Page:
After some research:
I see passkeys are meant to replace passwords; not be used as a second factor. This is obviously less secure than properly implemented password + second factor, but some services do not implement second factors properly, so this might end up being more secure because it enforces a strong password. In that case, I think hardware security keys should be treated as offering the same level of security and be allowed to be used in place of a password with more services.
https://developer.apple.com/passkeys/ - Apple syncs passkeys with the iCloud Keychain. If you aren't aware, you can't transfer the keychain to an Android or non-Apple device. It isn't clear whether you can extract keys from it easily, or at all. It also doesn't say whether it works offline. Also, this page doesn't explain how passkeys work at all.
https://developers.yubico.com/Passkeys/How_passkeys_work.html - Some observations:
- I'm not a fan of the terms 'registration ceremony' and 'authentication ceremony'. Authentication is not something to be celebrated. It should be treated professionally and seriously.
- Still not much detail...
- Some more detail on other pages but far too dense and not giving me any of the answers I'm looking for.
So why not try the standards page by FIDO? https://fidoalliance.org/passkeys/
What is a Passkey?
Passkeys that are managed by phone or computer operating systems are automatically synced between the user’s devices via a cloud service. The cloud service also stores an encrypted copy of the FIDO credential. Passkeys can also by design be available only from a single device from which they cannot be copied.
Since phone based passkeys sync across all of a user’s devices, the process of upgrading to a new mobile phone is a seamless transition.
I'm pretty sure Apple's implementation is not done this way, but I'm happy to be corrected.
Yes. There is no change to the local biometric processing that the user devices (mobile phones, computers, security keys) do today. Biometric information and processing continues to stay on the device and is never sent to any remote server — the server only sees an assurance that the biometric check was successful.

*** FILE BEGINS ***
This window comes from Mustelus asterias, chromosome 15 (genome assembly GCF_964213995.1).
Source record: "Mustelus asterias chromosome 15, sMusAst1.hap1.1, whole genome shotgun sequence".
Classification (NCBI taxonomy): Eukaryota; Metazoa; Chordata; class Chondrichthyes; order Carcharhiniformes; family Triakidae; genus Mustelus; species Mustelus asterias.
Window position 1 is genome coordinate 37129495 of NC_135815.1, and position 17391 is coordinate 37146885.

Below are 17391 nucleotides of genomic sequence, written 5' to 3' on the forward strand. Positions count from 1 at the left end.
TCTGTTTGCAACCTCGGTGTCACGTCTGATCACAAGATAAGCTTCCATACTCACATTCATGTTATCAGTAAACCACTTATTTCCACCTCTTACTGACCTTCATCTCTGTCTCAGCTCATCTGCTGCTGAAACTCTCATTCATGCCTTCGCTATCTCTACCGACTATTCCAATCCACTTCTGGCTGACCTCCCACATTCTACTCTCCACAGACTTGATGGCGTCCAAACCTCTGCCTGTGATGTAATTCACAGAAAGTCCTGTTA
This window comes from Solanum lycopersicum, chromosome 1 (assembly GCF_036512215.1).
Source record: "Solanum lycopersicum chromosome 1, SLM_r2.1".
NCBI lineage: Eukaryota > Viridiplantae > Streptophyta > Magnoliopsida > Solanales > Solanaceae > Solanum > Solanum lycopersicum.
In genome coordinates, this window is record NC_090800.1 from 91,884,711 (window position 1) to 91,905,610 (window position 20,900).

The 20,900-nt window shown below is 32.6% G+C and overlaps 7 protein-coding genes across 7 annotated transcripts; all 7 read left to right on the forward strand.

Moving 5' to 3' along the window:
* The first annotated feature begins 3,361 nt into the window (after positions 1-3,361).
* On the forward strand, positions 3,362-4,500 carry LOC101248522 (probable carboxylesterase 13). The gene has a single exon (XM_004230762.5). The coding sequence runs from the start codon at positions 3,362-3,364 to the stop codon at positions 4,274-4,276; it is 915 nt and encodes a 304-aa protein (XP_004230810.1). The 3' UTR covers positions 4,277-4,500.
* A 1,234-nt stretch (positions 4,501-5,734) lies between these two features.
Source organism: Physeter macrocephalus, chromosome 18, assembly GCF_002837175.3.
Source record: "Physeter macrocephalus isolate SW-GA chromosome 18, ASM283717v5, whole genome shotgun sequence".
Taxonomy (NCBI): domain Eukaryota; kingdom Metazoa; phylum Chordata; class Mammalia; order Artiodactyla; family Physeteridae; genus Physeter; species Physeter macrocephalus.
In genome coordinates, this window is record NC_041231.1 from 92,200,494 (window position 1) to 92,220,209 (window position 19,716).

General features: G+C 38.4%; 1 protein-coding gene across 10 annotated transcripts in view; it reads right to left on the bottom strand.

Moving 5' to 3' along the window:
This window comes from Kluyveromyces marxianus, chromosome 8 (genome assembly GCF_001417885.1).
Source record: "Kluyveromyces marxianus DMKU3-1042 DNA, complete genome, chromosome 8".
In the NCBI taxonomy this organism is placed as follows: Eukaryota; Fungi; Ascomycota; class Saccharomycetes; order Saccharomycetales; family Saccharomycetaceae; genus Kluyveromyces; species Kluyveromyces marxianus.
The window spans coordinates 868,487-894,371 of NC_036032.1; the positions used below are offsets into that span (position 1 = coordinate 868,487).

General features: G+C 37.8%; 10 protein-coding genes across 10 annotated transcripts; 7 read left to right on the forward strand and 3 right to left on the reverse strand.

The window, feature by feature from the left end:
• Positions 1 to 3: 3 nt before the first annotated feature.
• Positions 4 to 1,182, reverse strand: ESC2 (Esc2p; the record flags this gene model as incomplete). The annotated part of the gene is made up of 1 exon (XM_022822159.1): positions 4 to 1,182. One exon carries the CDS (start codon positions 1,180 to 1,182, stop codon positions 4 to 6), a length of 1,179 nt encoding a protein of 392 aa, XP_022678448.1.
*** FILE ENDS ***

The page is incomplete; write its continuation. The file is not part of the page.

Okay, so no remote attestation? Or remote attestation, but not through biometric data? Hmm...
The FIDO alliance thinks OTP codes are insecure:
But unfortunately the most popular forms of second factors — such as one time passwords (OTPs) and phone approvals — are both inconvenient and insecure. They can be phished, and they are being phished at scale today.
I don't think passkeys are immune to fatigue attacks, either. Are passkeys not also approval-based..?
Device OS platforms are implementing a feature by which the passkeys on the device (for example, a mobile phone or laptop computer) are synced to the device cloud tied to the user’s platform account (eg, Apple ID for iOS/macOS, Google account for Android & ChromeOS, Microsoft account for Windows). Syncing of passkeys is end-to-end encrypted.
When a user creates a passkey on any of their devices, it gets synced to all the user’s other devices running the same OS platform which are also signed into the same user’s platform account. Thus passkeys created on one device become available on all devices.
It looks like they try to get around device syncing by saying it's okay if you have your other device nearby:
The user visits the RP website on the Windows computer. They then see a ‘sign-in’ button on the RP’s login web page and push that button. The user now sees the option to use another device to sign-in to the RP.
So it sounds like passkeys are bound to each 'ecosystem'. As long as you use all Google devices, all Apple devices, or all Microsoft devices, you can sync your passkeys around. If you mix-and-match, expect trouble.
Oh, they explain how to switch from one ecosystem to another; it seems mutually exclusive. You can either have an Android device with a passkey, or an iOS device with a passkey:
If the user is still in possession of their old device, the user can use the passkey on the old device (say, an Android device) to sign the user into their account on the new device (say, an iOS device). Once signed in, the user can create a passkey in the new platform account.
Okay, that sounds really annoying. Hardware security keys are already sounding far better. I don't have to get up, go across the room to get my phone, unlock it, approve the passkey notification, and go back to my computer. I can just pickup my security key and plug it in, then tap it.
So after all that, I still don't know if passkeys require remote attestation. Also, it sounds like they don't trust you at all with the Secret, which is why you need to create a new passkey when you move between 'ecosystems'. This is the same reason you shouldn't use Authy because it doesn't give you the Secrets. It doesn't let you back it up in case you really need access one day.
Passkeys sound like an absolute pain for people who aren't heavily invested in one of these ecosystems, don't use a phone all the time, and are interested in transparent access to their secrets. i.e. Me.
Happy to be proven wrong. Keep in mind this is just a result of all the research I've done in appropriate places, so I'd appreciate if the responsible parties explained things better if I'm getting things wrong.